by John W. Mills
There are a lot of people who have problems with Gotham, the FOX network’s entry into the television ouvere of DC Comics. I am not one of them. Gotham is easily one of my favorite shows on television. I’ll even go to the effort of watching it live when I can, as opposed to DVR. In the modern television landscape, I’m not sure there can be a larger declaration of devotion.
For any unfamiliar with the concept of Gotham, the elevator pitch is that this is the story of the city that shaped Batman. It’s told primarily through the experiences of his future ally Jim Gordon as he first starts on the police force. It’s equal parts crime procedural, buddy cop show, multi-episode story arcs and villain origins. Gotham is a fun show, reveling in its dark comic origins and embracing the absurdity of its concepts. All too often as comic book fans approaching media, we have an expectation of “believability” as we see someone leap a building without ever straining a hamstring or create a neurotoxin that leaves victims with a rictus smile.
Audiences seem to apply this demand for “reality” unevenly. To wit, while watching a movie like Iron Man we accept the ability of Tony Stark to create a life-saving heart magnet in a dank cave; while watching a television show we challenge the physics of a magical island on LOST.Gotham simply asks the acceptance of its distorted reality, the way Burton’s 1989 Batman did, and for that I am thankful. These are stories I would expect to read not just in today’s comic books, but the elder stories in the days of newsprint past. Further to the show’s advantage is that, instead of showing a series of linear events that lead to the appearance of Batman, Gotham gives people an “everyman” introduction into the city of perpetual corruption. These stories start to build a fabric of why the city demanded Bruce Wayne become the iconic hero, not just his parents’ murders made.Cornerstone to every version of the modern Batman mythos is, of course, the Mob. Gotham’s intricate layerings of Mob politics and infiltrating dominance enhance the monolithic dreariness of the city.Sprinkled in, then, are the people who will come to be Batman’s future nemeses, most notably
Robin Taylor’s “Penguin,” a mob climber deliciously deviant enough to make you cheer his successes. His portrayal is so strong that I don’t care if they even bother introducing the Joker. If anything, he is carving out the niche previously owned by the Clown Prince of Crime in the last couple decades of film: ascendant mafioso. This creates some intriguing possibilities for what will be his eventual introduction, but whoever they cast had better bring their “A Game” if they’re going to compete with Taylor.If I’m going to give praise to Taylor, though, I have to note Donal Logue’s contribution to the series as well. His Harvey Bullock is a true joy to watch as he flexes every possibility of the “burned out idealist” who drinks on the job and cares only about closing the case by any means necessary. As Gordon’s enthusiasm helps him to care again, he provides moments of real comic relief.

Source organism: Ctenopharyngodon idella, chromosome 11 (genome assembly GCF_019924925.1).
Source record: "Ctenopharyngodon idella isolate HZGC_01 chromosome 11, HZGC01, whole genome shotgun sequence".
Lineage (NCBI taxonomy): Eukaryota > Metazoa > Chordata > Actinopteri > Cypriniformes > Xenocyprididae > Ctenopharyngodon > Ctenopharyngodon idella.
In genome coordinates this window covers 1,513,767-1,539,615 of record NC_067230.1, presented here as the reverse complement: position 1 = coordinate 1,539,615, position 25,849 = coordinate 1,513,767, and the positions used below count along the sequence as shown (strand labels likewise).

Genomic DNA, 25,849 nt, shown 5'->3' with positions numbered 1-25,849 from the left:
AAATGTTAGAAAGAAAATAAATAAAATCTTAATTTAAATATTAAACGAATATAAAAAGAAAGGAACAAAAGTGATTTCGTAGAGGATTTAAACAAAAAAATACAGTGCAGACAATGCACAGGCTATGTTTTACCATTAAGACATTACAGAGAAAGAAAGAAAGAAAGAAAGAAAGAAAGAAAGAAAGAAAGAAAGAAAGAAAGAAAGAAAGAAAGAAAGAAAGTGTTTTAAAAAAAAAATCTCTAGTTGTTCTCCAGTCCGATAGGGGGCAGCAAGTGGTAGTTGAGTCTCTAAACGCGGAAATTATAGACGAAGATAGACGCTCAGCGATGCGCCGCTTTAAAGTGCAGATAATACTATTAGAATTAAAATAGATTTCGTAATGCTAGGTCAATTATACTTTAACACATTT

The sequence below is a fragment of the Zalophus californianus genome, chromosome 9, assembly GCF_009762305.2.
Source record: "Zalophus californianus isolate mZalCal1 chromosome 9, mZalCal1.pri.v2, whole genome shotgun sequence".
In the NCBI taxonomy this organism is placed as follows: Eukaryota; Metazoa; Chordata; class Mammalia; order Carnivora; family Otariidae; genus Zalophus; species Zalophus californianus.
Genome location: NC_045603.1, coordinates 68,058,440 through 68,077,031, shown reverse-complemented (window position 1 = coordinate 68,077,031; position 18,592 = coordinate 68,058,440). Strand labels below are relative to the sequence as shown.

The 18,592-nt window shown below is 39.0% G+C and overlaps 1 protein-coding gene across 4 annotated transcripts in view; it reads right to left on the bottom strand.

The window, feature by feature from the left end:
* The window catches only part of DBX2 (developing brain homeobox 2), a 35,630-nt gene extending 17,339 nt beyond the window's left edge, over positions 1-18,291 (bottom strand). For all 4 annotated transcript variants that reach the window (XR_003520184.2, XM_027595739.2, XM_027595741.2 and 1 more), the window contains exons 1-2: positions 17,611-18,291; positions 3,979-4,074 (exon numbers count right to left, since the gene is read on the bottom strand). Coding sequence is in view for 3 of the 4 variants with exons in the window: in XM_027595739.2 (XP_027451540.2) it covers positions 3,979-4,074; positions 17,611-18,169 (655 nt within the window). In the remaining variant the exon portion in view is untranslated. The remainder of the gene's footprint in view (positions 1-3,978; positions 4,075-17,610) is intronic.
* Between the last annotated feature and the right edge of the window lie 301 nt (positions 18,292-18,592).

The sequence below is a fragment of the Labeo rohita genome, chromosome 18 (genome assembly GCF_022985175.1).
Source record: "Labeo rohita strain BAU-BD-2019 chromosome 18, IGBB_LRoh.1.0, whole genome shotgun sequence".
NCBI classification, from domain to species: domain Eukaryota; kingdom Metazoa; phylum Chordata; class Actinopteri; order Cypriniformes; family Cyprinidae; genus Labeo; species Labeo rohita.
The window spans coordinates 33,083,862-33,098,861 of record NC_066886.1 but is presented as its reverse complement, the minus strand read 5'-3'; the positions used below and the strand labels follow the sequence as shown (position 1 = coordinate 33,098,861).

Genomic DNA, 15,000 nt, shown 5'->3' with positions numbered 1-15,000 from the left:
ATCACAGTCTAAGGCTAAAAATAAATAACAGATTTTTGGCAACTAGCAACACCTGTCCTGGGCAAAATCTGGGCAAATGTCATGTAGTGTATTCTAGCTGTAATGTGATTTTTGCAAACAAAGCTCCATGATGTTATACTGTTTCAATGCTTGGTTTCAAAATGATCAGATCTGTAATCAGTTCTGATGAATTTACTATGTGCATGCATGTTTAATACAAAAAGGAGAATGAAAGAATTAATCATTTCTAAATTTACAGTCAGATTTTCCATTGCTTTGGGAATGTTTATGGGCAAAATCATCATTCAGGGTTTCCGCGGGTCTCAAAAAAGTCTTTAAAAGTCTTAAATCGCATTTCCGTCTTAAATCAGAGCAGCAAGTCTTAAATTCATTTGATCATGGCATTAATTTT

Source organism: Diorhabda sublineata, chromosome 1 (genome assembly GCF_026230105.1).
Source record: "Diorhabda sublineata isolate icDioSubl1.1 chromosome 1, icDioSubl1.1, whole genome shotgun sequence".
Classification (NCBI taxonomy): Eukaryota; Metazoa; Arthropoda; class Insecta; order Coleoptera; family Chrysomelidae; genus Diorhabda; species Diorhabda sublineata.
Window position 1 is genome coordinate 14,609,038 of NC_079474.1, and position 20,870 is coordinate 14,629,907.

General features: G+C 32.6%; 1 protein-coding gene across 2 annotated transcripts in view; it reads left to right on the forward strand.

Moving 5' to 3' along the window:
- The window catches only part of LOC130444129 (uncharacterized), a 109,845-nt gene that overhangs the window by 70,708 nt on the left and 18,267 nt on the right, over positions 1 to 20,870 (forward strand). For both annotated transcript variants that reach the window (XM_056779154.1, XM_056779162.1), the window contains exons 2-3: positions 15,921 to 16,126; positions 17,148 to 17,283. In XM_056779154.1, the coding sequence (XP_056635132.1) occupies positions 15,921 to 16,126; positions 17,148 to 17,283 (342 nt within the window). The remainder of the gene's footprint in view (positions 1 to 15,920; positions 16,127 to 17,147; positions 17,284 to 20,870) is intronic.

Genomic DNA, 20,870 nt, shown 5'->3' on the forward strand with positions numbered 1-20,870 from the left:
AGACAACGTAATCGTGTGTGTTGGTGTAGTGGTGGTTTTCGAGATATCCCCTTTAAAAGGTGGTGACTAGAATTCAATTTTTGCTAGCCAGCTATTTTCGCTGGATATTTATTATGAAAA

Finally, the city has its own look and life that are familiar and alien simultaneously. By contrast, while Christopher Nolan’s films are truly magnificent, the cityscape can be a little too recognizable on subsequent viewings. Gotham sidesteps this with novel cutaways to a landscape created from whole cloth. These clever model shots in the scene transitions give Gotham its own architecture and skyline. Before I garner accusations of “fanboy” adulation, allow me to be clear. Yes, I am a hopeless fan of comic book heroes, and Batman as a character. I adore even his notoriously campy 1960s TV show. However, I am also hopelessly fickle with praise for television shows, especially inspired by comic books. Arrow is intriguing but not captivating; Agents of SHIELD was given one too many chances to justify my love. Gotham is hitting the right balance of entertainment and escapism.
To be sure, it’s not high art. It’s mass entertainment without apology. This first season has had obvious stops and starts as the writing team has found its rhythm. The storyline revolving around Jim’s love, Barbara, and her haunted bi-sexual past, was noticeably truncated and is undergoing a retoooling. This was a relief since it was distracting and frankly too early in the
show for such a curveball. There have been some campy, silly twists in the series as well. While Jada Smith’s Fish Mooney is a fun character that evokes a Catwoman of days gone by, her plot to unseat mafia overlord
Carmine Falcone by way of a manufactured “kept woman” was redeemed only by the resolution of it.
But as implausible as its situations may be, by rooting its main characters in the recognizably-
relatable archetypes of the idealistic cop and the grizzled vet, Gotham is a city worth inhabiting
for an hour a week.
It just feels right, ya know! OVerall this is my kinda show and much like the Dark Knight trilogy it doesn't match up stylistically to the bevy of other superhero shows currently being launched...and that's ok. Check it out it you want something equal parts grim, ridiculous and steam-punk.